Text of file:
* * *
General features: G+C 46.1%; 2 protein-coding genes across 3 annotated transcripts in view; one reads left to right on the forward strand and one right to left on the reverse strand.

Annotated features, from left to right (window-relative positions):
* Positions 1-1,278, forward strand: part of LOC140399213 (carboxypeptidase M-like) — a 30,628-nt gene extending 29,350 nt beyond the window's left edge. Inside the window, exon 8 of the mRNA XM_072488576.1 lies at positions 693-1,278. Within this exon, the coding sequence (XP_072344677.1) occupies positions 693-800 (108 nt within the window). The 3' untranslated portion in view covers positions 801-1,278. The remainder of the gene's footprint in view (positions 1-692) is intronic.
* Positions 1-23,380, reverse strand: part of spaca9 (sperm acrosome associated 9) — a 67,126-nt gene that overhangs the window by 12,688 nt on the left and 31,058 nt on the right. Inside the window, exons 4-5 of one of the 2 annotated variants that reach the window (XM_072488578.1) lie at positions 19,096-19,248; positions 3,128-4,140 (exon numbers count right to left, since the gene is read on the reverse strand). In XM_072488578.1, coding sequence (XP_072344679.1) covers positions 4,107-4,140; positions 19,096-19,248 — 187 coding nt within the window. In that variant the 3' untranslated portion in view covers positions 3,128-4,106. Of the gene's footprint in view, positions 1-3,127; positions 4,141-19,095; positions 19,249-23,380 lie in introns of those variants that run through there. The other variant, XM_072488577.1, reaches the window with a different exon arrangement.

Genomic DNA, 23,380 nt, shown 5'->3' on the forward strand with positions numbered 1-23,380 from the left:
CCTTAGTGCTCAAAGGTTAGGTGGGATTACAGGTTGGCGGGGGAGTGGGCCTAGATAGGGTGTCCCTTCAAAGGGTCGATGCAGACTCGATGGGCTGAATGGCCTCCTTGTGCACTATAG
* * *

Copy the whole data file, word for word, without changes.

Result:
General features: G+C 46.1%; 2 protein-coding genes across 3 annotated transcripts in view; one reads left to right on the forward strand and one right to left on the reverse strand.

Annotated features, from left to right (window-relative positions):
* Positions 1-1,278, forward strand: part of LOC140399213 (carboxypeptidase M-like) — a 30,628-nt gene extending 29,350 nt beyond the window's left edge. Inside the window, exon 8 of the mRNA XM_072488576.1 lies at positions 693-1,278. Within this exon, the coding sequence (XP_072344677.1) occupies positions 693-800 (108 nt within the window). The 3' untranslated portion in view covers positions 801-1,278. The remainder of the gene's footprint in view (positions 1-692) is intronic.
* Positions 1-23,380, reverse strand: part of spaca9 (sperm acrosome associated 9) — a 67,126-nt gene that overhangs the window by 12,688 nt on the left and 31,058 nt on the right. Inside the window, exons 4-5 of one of the 2 annotated variants that reach the window (XM_072488578.1) lie at positions 19,096-19,248; positions 3,128-4,140 (exon numbers count right to left, since the gene is read on the reverse strand). In XM_072488578.1, coding sequence (XP_072344679.1) covers positions 4,107-4,140; positions 19,096-19,248 — 187 coding nt within the window. In that variant the 3' untranslated portion in view covers positions 3,128-4,106. Of the gene's footprint in view, positions 1-3,127; positions 4,141-19,095; positions 19,249-23,380 lie in introns of those variants that run through there. The other variant, XM_072488577.1, reaches the window with a different exon arrangement.

Genomic DNA, 23,380 nt, shown 5'->3' on the forward strand with positions numbered 1-23,380 from the left:
CCTTAGTGCTCAAAGGTTAGGTGGGATTACAGGTTGGCGGGGGAGTGGGCCTAGATAGGGTGTCCCTTCAAAGGGTCGATGCAGACTCGATGGGCTGAATGGCCTCCTTGTGCACTATAG